The countries that make up the United Kingdom are frequently described according to their differences, but something they share is the vital role that rivers and coastlines have played in the development of their towns and cities. Historically important centres of population, commerce and industry have grown up along waterways and coastlines over centuries. Today’s investors in the UK property market cannot afford to ignore the risk of flooding that this gives rise to.

In the last decade, hardly a year has gone by without notable flooding affecting parts of the UK. Last winter, flooding hit the headlines again, with large parts of the country affected by serious flooding from the sea, rivers and groundwater over a four month period. The media focussed on the plight of families forced from their homes, but along with the 7,700 homes flooded, the Environment Agency estimates that 3,200 commercial properties were also affected by flooding from December 2013 to March 2014.

Flooding is one of the critical environmental risks facing commercial property in the UK. The direct damage to buildings caused by flooding can be bad enough, but these are compounded by trading or rent losses while lengthy repairs are undertaken and the potential negative publicity associated with flooding. Furthermore, impacts on supply chains or transport and logistics networks can mean that even companies not flooded themselves can suffer financially.

Following a number of high profile flood events in recent years, these factors are starting to have a material impact on the long-term value of commercial property and investors are becoming savvier when it comes to investing in riverside and coastal locations. This was more than evident on a recent sale of an asset only minimally impacted by the floods of last year, which, during the due diligence stage, lost all interest from institutional investors and sold, with a 10% reduction in value, to local property developers.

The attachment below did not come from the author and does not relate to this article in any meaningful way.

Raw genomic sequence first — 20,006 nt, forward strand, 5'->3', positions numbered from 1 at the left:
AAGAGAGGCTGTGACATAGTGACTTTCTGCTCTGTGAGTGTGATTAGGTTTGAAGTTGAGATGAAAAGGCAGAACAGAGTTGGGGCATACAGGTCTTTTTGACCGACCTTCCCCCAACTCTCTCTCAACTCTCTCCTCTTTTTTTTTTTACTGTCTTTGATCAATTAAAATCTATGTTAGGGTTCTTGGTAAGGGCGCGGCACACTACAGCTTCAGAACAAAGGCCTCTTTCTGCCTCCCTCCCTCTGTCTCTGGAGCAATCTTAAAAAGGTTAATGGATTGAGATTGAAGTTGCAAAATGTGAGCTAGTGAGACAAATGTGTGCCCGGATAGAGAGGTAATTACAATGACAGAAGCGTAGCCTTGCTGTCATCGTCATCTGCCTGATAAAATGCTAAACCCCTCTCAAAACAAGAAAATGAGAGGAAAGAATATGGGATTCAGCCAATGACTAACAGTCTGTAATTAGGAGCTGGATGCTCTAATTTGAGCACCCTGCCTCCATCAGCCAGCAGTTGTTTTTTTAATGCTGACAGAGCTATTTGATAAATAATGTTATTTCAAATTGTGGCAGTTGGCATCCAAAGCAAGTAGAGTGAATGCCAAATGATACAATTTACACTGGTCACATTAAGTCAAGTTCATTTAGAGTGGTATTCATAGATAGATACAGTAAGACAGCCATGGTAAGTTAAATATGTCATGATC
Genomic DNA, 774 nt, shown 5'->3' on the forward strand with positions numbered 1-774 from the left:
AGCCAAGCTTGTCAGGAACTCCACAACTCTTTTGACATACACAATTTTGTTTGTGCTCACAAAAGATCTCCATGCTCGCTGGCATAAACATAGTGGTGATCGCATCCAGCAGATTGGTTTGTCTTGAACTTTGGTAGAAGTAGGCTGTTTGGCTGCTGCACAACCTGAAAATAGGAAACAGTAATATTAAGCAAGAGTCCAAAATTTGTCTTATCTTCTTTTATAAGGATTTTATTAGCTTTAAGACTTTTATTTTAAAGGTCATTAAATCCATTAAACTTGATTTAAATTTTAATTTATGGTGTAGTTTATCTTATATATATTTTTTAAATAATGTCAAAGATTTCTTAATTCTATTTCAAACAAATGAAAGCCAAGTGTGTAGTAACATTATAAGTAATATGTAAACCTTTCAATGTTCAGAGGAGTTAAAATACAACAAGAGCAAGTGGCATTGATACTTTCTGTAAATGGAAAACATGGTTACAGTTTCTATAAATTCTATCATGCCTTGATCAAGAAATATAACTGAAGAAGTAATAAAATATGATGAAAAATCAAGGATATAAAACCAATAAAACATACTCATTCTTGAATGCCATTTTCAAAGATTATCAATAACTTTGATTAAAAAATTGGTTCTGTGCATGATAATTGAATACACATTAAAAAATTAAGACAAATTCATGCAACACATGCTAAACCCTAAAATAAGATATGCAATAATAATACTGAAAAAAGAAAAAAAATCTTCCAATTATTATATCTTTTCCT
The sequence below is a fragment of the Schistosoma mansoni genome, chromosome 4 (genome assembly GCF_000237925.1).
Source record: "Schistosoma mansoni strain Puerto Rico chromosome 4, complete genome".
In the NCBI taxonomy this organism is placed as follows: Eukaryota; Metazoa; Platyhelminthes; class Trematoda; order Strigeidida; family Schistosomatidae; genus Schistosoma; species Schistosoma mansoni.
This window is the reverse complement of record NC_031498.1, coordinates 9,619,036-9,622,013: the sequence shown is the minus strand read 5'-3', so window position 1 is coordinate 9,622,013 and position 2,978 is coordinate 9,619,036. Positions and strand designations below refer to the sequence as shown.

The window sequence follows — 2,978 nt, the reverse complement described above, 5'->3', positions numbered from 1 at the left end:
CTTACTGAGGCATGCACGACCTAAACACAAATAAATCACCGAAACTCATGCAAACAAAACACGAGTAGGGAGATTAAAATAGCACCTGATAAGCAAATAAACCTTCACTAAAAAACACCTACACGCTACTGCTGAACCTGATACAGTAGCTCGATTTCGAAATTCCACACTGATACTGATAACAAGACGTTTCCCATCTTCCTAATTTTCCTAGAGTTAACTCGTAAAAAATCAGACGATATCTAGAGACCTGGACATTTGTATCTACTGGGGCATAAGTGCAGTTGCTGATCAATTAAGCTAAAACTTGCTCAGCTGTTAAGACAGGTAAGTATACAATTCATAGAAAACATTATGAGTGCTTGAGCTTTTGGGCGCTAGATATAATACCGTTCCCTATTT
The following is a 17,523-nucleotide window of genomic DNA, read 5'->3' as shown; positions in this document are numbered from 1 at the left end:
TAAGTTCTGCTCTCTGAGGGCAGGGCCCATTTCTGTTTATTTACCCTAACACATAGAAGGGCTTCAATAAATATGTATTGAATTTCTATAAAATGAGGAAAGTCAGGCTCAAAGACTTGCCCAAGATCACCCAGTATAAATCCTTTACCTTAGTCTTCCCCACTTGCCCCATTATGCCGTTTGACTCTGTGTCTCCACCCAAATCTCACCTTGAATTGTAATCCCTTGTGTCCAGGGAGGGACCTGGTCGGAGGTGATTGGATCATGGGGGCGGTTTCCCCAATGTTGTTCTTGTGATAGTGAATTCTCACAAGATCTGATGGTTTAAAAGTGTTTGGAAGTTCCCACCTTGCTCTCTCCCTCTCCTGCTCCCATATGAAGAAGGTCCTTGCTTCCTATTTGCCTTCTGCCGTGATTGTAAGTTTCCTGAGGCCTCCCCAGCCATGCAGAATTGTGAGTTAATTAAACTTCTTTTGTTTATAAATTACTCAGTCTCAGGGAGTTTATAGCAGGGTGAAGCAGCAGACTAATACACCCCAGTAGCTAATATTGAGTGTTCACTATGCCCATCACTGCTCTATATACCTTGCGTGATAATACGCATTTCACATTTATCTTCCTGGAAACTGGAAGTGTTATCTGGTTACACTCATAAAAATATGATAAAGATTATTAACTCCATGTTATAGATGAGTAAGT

uk-flood1While politicians struggle to agree on a cause and response, scientific conscensus points towards climate change resulting in increasing frequency of storms in the UK in future, against a backdrop of rising sea levels. Experts predict that this will mean an increase in the frequency of flood events. The Committee on Climate Change estimates that the number of people working in commercial properties at high risk of river or sea flooding may double by the 2050s (at present,an estimated 28,500 commercial properties are at high risk, with greater than a 1 in 30 chance of flooding in any year).

Recent government announcements on the next six years of investment in flood defences will be welcomed by many of those recently flooded. There remain questions, however, about the government’s focus on ‘big ticket’ capital projects, with many asking whether maintenance of existing assets is being sacrificed in the drive for capital spend.

Others would prefer the term ‘flood defences’ to be phased out altogether, with natural flood management and sustainable drainage offering more effective, but perhaps less spectacular, methods of maximising the benefit of taxpayers’ money.